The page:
It's really adaptable too! I used mesh for the inner pockets instead of fabric, and used one of Emmaline Bags' Half Moon Magnetic Edge Clasps on the flap. This may be my new go to for quick teacher gifts!
Overall, this is an enjoyable book to flip through, and pick up tips throughout. I found the tips to get organized weren't revolutionary but they did serve as good reminders to me for habits that I should be forming. I have noticed that I've been more productive with my sewing since reading this book. One thing I particularly enjoyed from the tips was a focus on blogging as well. I didn't realize the book would talk about blogging so it was a pleasant surprise. One theme I picked up on all through the book was that it's ok if we're not superwomen, and sometimes that permission to not do it all is so relieving.
The projects are for the most part fairly simple and quick. They would all make great gifts. I think the variety of projects is what makes this book a double winner. I love that there are hand-sewing projects, half-square triangles, zippers, and quilting for people to try out. I often hear someone saying they're good at one type of sewing, but not at another, and I think this book offers those opportunities to branch out of our comfort zones.
Choose from book or eBook and pick up your copy today, just click here! I hope you enjoyed this review. Check back tomorrow for another sewing book to be reviewed.
p.s. I used the Lavish fabric collection by Katarina Roccella from Sitka Fabrics.
I've always had a passion for books. Once I started sewing, it was only natural that I love sewing books. C&T Publishing offers a host of sewing, quilting, and craft books. They also carry some fun and wonderful gifts, like temporary tattoos and and "quilty" pencils. Many of the books from C&T are offered in both book and eBook formats.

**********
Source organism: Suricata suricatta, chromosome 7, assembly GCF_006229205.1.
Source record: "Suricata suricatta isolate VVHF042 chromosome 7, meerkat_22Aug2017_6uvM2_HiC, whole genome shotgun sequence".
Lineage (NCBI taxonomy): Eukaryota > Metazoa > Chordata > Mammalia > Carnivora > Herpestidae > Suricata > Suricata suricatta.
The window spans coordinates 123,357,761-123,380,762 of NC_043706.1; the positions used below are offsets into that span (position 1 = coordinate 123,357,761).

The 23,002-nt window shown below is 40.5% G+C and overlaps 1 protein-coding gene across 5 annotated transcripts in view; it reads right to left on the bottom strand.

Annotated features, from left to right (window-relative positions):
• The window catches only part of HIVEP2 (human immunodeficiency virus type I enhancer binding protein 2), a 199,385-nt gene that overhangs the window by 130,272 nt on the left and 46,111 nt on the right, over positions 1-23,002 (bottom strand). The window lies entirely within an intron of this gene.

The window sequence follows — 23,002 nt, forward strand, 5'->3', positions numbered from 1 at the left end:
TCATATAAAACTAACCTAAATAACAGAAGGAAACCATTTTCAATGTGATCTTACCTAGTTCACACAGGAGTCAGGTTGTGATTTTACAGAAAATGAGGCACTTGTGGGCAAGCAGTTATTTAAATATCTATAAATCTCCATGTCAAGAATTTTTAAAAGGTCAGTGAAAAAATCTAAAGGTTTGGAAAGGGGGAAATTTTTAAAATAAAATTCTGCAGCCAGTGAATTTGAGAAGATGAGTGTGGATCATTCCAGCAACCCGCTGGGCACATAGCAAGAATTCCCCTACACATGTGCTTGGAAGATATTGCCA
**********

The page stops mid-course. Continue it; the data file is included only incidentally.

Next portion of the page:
I've called on some sewing friends to each review one book and share their review here with you. You'll find reviews from Crystal of The Cloth Albatross, Bree of My Crafty Crap, Natalie of Hungry Hippie, Andrea of Stitcharmony, and myself.
We have some great variety in store for you and I hope you'll find a new favourite! Starting Monday September 12, check in each day to find out about a different book.
Hi everyone! Summer's almost done, kids are heading back to school, and now maybe you'll have a chance for a little bit of "me time" so this new free pattern will be perfect for you. I had a chance to test this latest pattern from Sewing Patterns by Mrs H.
I found this pouch to be really quick and easy. The most time consuming part is sewing the elastic spots for your nail polishes or essential oils.
The pattern suggests using the Internal Wire Frames - Style C, available at Emmaline Bags (North America) and Bobbin Girl (UK). I used the frames for the first time and I was impressed that they withstood inserting into the channel, which had a few really tight spots. The frames also help the bag hold its shape when opened. Because the zipper extends past the frame channels, the bag opens nice a wide.
Don't let the style and shape fool you: this is a big bag! It measures about 14" wide and about 9" tall. There's a ton of room in there, and I actually like it as a chic evening clutch. One of the testers added full straps and turned it into a beautiful purse. You can really customize it so many ways to make it your own.
Did you spot my new labels? I got them custom made at Brickbubble. I highly recommend this small business, for excellent quality and service. I also used zipper ends from Emmaline Bags instead of making the zipper tabs (instructions in pattern for making zipper tabs).